Volunteers are to have chocolate delivered to their homes and be encouraged to eat 50g of it every day for eight weeks as part of a new research study.
Researchers at Queen's University Belfast, funded by Northern Ireland Chest, Heart & Stroke and the NI Research and Development Office, are to study 110 people with high blood pressure for the opening stage of a three-year project starting in August.
The aim is to discover if a high fruit and vegetable diet incorporating dark chocolate and berries - which are all rich in important compounds called polyphenols - is better for the cardiovascular system than a diet low in fruit and vegetables.
Dr Pascal McKeown from Queen's School of Medicine, Dentistry and Biomedical Sciences who is leading the study, said: "The important thing to stress is that the chocolate we will be using will be very high in cocoa - at least 70 per cent. Standard milk chocolate has nothing like the polyphenol content of dark chocolate.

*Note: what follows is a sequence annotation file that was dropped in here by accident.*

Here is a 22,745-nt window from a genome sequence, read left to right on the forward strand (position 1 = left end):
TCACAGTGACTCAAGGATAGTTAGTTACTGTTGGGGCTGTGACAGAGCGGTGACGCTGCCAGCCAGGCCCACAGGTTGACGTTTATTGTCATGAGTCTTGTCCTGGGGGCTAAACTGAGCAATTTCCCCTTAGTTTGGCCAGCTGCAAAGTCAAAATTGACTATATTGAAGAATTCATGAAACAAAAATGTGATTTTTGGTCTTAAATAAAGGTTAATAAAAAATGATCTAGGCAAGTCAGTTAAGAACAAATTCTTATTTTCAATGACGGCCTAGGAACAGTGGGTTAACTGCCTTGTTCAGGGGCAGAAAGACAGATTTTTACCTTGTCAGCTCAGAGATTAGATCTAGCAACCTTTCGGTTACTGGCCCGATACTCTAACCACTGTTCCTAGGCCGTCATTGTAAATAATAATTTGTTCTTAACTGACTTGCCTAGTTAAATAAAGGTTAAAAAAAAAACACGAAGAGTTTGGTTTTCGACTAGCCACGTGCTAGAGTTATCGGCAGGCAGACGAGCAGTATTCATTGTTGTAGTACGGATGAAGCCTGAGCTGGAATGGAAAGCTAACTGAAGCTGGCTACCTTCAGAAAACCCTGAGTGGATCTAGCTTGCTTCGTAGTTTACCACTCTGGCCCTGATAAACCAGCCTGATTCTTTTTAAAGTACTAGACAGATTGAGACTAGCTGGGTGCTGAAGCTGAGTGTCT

"One group of patients will be put on a low polyphenol diet - probably the average UK diet, since most people tend to eat only two portions of fruit and vegetables per day. Another group will be encouraged to eat six portions of fruit and vegetables, including one portion of berries, each day, together with the 50g of dark chocolate. We will examine people's blood vessel health and the stickiness of their blood at the start and end of the study to discover whether a diet rich in polyphenols can reduce the risk of developing heart disease."
Andrew Dougal, Chief Executive of NI Chest, Heart & Stroke (NICHS), said: "This is a great example of high quality research which has the potential to benefit first and foremost the people of Northern Ireland, but also has applications further afield. We hope it will provide a solid evidence base for fine-tuning the government's advice on healthy eating."
NICHS has provided funding of £32,000 for the project. One of the researchers, Dr Rebecca Noad, has also secured a Fellowship award from the Department of Health's Research and Development Office.
Explore further: Urbanization of rural Africa associated with increased risk of heart disease and diabetes